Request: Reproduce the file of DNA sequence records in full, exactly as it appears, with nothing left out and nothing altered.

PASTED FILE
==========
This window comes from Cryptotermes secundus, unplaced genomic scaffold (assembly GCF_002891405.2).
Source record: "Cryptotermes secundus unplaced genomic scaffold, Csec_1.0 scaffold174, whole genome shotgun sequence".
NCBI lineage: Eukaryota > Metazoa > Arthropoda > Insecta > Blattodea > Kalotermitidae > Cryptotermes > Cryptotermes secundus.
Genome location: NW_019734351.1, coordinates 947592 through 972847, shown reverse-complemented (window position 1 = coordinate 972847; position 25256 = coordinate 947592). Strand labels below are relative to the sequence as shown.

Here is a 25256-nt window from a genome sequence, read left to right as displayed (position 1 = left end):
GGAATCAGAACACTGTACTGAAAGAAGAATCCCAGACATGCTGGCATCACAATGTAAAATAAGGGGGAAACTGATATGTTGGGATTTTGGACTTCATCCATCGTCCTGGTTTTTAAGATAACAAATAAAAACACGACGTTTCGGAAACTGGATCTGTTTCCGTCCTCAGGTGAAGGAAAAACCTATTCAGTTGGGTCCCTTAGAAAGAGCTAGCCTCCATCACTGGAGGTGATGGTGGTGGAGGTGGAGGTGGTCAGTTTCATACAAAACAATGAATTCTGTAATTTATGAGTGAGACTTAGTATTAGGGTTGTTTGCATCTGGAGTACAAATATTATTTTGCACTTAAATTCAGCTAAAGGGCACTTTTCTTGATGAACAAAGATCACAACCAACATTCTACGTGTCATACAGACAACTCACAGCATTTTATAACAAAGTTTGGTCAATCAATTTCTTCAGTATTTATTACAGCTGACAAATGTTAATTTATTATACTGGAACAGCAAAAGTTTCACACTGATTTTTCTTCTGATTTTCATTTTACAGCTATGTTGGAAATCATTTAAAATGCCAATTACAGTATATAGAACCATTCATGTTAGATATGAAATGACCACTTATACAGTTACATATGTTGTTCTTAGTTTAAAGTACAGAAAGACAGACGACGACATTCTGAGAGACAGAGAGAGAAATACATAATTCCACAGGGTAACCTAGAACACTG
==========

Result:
This window comes from Cryptotermes secundus, unplaced genomic scaffold (assembly GCF_002891405.2).
Source record: "Cryptotermes secundus unplaced genomic scaffold, Csec_1.0 scaffold174, whole genome shotgun sequence".
NCBI lineage: Eukaryota > Metazoa > Arthropoda > Insecta > Blattodea > Kalotermitidae > Cryptotermes > Cryptotermes secundus.
Genome location: NW_019734351.1, coordinates 947592 through 972847, shown reverse-complemented (window position 1 = coordinate 972847; position 25256 = coordinate 947592). Strand labels below are relative to the sequence as shown.

Here is a 25256-nt window from a genome sequence, read left to right as displayed (position 1 = left end):
GGAATCAGAACACTGTACTGAAAGAAGAATCCCAGACATGCTGGCATCACAATGTAAAATAAGGGGGAAACTGATATGTTGGGATTTTGGACTTCATCCATCGTCCTGGTTTTTAAGATAACAAATAAAAACACGACGTTTCGGAAACTGGATCTGTTTCCGTCCTCAGGTGAAGGAAAAACCTATTCAGTTGGGTCCCTTAGAAAGAGCTAGCCTCCATCACTGGAGGTGATGGTGGTGGAGGTGGAGGTGGTCAGTTTCATACAAAACAATGAATTCTGTAATTTATGAGTGAGACTTAGTATTAGGGTTGTTTGCATCTGGAGTACAAATATTATTTTGCACTTAAATTCAGCTAAAGGGCACTTTTCTTGATGAACAAAGATCACAACCAACATTCTACGTGTCATACAGACAACTCACAGCATTTTATAACAAAGTTTGGTCAATCAATTTCTTCAGTATTTATTACAGCTGACAAATGTTAATTTATTATACTGGAACAGCAAAAGTTTCACACTGATTTTTCTTCTGATTTTCATTTTACAGCTATGTTGGAAATCATTTAAAATGCCAATTACAGTATATAGAACCATTCATGTTAGATATGAAATGACCACTTATACAGTTACATATGTTGTTCTTAGTTTAAAGTACAGAAAGACAGACGACGACATTCTGAGAGACAGAGAGAGAAATACATAATTCCACAGGGTAACCTAGAACACTG